By Alan Scherstuhl
By Stephanie Zacharek
By Carolina Del Busto
By Amy Nicholson
By Simon Abrams
By Kevin Dilmore
By New Times
By Amy Nicholson
Objectively, what the world needs now is another teen-romance-slash-virginity-loss dramedy like we need a hole in our collective movie heads. But Jonathan Kasdan's The First Time, against all odds, is something of a wonder, a palm-size ball of banter and irony and earnestness that never stops rolling and almost never misses the sweet spots. This is unexpected, especially coming as it does from yet another member of the Kasdan family, and there's some danger in overselling what essentially is a hardworking little trifle, a film that's all teen smart-assedness. But things like this thrive or die on ideas and texture, and both are in dizzying supply.
It's a teen rom-com in which every character is in active revolt against the stereotypical position he or she is helplessly taking. Aubrey (Britt Robertson) and Dave (Dylan O'Brien) meet in a Los Angeles alley outside a chaotic red-plastic-cup house party; she leaves out of disgust, he because he's rehearsing a lovesick speech to his school's alpha hottie (Nickelodeon star Victoria Justice), who keeps him as a friend-pet.
Expecting nothing but savvy understanding from each other, the two immediately click but don't quite know it; when the party breaks up, she invites him to her nearby McMansion, and the conversation continues, full of mistakes and dares and exploratory jabs. He's college-focused, she's a restless collage-maker in the process of covering the walls of her room, and they spit some of the bounciest, if not the most naturalistic, dialogue written for teenagers anyone has heard in years. Your first instinct might be to flinch at memories of Juno's overweening cleverness, but in Kasdan's insulated little weekend world, everyone, not just one snappy gamine, has his or her gears turning, and yet none of the speedy repartee helps them clarify their own lives.
This first 20-minute act is blissful, especially if you happened to remember pining in high school for a forthright, fast-thinking boy or girl like this and never finding him or her. From there, the two muddled kids return to their daily routines — his quirky diner cohort, her hilariously hyper-cool older boyfriend (Animal Kingdom's James Frecheville) — and the dance of call me maybe, meet cute or not so cute escalates. There's little that "happens" that didn't also happen in the John Hughes oeuvre a quarter-century ago, but the observations and rhythms feel pubertal fresh, and the barbed flirting is all exploratory. In fact, the movie's undulating flow of gentle, loving sarcasm and the entertaining shiver it gives these characters squares it firmly in the tradition of old-school screwball romances, the kind at which Irene Dunne and Cary Grant used to be dab hands.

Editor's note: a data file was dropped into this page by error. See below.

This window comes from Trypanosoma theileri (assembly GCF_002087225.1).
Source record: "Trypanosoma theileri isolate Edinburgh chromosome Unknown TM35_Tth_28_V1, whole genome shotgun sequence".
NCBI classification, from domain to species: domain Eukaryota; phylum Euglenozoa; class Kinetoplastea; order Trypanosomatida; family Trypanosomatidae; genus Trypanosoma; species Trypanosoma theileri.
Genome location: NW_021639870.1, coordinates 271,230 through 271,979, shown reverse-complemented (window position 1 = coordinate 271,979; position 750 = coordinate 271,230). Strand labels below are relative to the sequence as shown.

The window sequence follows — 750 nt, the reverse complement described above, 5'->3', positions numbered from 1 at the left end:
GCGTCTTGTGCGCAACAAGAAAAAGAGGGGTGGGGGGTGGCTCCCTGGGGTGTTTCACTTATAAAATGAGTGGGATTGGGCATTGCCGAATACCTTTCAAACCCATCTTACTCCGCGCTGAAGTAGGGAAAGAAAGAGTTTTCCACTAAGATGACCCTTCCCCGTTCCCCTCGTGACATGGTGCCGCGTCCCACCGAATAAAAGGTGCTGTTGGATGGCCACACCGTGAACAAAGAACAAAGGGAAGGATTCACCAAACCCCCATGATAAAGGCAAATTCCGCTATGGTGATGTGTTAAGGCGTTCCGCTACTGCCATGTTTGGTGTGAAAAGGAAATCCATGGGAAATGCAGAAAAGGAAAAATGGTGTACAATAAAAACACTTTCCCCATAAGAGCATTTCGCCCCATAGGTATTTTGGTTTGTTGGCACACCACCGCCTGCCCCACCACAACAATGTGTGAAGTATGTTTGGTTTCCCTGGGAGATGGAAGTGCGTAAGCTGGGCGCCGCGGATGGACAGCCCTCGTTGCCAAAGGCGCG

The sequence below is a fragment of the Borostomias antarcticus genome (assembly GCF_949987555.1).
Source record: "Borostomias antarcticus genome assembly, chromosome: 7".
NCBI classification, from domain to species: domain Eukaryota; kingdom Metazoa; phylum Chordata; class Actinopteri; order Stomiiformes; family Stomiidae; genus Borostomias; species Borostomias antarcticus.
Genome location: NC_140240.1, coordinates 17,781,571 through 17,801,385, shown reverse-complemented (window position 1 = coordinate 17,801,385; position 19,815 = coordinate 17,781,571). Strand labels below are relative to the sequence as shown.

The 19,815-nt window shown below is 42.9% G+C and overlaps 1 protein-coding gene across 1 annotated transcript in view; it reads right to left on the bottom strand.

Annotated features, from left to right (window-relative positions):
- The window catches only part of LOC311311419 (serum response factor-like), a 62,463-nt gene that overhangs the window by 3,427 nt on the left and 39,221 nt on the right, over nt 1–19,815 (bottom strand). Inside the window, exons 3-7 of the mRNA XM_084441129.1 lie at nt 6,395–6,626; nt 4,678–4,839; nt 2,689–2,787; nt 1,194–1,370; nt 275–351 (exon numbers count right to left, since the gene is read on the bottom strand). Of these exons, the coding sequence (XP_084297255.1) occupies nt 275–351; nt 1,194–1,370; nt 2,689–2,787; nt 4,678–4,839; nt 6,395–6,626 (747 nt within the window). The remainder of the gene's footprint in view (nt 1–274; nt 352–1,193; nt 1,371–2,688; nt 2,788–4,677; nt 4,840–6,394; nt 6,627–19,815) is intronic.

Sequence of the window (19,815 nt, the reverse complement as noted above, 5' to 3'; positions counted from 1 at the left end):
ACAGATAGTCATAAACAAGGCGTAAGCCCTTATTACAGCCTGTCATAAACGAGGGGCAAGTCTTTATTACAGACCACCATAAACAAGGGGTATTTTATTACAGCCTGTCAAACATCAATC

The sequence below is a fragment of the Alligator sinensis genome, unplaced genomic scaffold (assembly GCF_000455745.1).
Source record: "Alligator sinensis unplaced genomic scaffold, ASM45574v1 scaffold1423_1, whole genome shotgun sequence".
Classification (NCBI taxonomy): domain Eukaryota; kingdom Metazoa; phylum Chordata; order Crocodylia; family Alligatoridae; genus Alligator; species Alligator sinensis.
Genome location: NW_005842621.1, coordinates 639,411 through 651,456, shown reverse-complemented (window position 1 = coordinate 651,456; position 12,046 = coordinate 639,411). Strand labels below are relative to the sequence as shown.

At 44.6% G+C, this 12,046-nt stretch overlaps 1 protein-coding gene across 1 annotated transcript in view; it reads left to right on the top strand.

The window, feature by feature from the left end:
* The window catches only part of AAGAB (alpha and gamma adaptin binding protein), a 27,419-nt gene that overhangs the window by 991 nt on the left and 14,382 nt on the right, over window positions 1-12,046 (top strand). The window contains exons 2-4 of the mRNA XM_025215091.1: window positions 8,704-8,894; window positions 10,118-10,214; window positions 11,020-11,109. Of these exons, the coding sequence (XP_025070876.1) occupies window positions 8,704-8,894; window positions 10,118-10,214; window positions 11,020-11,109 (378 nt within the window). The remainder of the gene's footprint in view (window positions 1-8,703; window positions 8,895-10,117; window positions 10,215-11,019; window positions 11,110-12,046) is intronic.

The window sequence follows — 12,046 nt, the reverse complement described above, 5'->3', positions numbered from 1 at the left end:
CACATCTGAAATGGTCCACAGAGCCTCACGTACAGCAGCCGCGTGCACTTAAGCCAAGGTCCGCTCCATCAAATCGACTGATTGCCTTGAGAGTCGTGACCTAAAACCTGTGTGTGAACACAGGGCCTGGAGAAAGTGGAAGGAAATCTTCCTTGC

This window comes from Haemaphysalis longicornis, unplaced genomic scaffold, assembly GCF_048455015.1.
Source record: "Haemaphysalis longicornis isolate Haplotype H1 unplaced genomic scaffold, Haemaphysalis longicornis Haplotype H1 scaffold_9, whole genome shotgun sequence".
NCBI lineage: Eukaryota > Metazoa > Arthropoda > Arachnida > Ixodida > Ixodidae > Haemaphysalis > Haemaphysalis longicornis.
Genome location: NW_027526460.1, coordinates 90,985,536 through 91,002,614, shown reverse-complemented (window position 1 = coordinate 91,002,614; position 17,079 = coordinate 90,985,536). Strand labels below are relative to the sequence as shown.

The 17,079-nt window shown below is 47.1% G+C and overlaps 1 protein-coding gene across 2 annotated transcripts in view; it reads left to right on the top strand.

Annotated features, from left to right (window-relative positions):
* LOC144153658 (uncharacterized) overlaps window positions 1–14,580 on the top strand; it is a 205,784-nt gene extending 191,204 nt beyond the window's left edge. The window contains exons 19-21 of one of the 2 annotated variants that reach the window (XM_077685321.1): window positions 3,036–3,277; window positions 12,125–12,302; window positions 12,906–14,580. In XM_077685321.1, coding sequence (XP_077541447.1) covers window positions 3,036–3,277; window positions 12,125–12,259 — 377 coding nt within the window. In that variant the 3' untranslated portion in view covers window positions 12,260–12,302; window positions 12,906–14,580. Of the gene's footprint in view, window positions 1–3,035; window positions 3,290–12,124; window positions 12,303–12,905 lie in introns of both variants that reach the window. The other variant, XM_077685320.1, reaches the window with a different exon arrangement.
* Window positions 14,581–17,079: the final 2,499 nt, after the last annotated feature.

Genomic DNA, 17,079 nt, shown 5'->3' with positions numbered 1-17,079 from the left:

The First Time's small world can seem claustrophobically wealthy, and there are acres of family and context we never see. Kasdan rarely takes his camera off his leads, who are so puppy-cute that you'd want to pay to rub their adorable scruffs. Neither Robertson nor O'Brien wait for their audience to catch up with their babbling-brook readings, but the heightened level of their repartee also illuminates Kasdan's agenda, which is to subvert the familiar scenario in ways even the characters don't expect. Nothing goes according to any archetypal plan, including the eponymous nooky, and both of the kids are haunted by the thought of being all too similar to their dumb and/or heartless contemporaries. Kasdan does romance right — when either Aubrey or Dave hear or say something that's as new to them as the sex they'll eventually have, they slow down warily, as if at a busy traffic crossing.
Maybe I was a little dazzled by how Kasdan shot his people through with ticcy imperfections without making them plot points. (Robertson's idiosyncratic blonde can be unpredictably testy and cruel.) But in the context of most recent Hollywood films, you can't blame me. The film also is proudly realistic about teen romance itself — its pointlessness, its dire chances for happiness or survival. Here, pubescent love's only obstacles are itself and pride and the lovers' teenage stupidity. (They talk, but they still don't know much.) Kasdan's L.A. is a high school fantasyland, but nothing is easy or convenient. Watching these two plush toys stumble over themselves and each other on their way to their own inevitable adult disappointments can be poignant, and if you ever wished you were there, it's invigorating, too.
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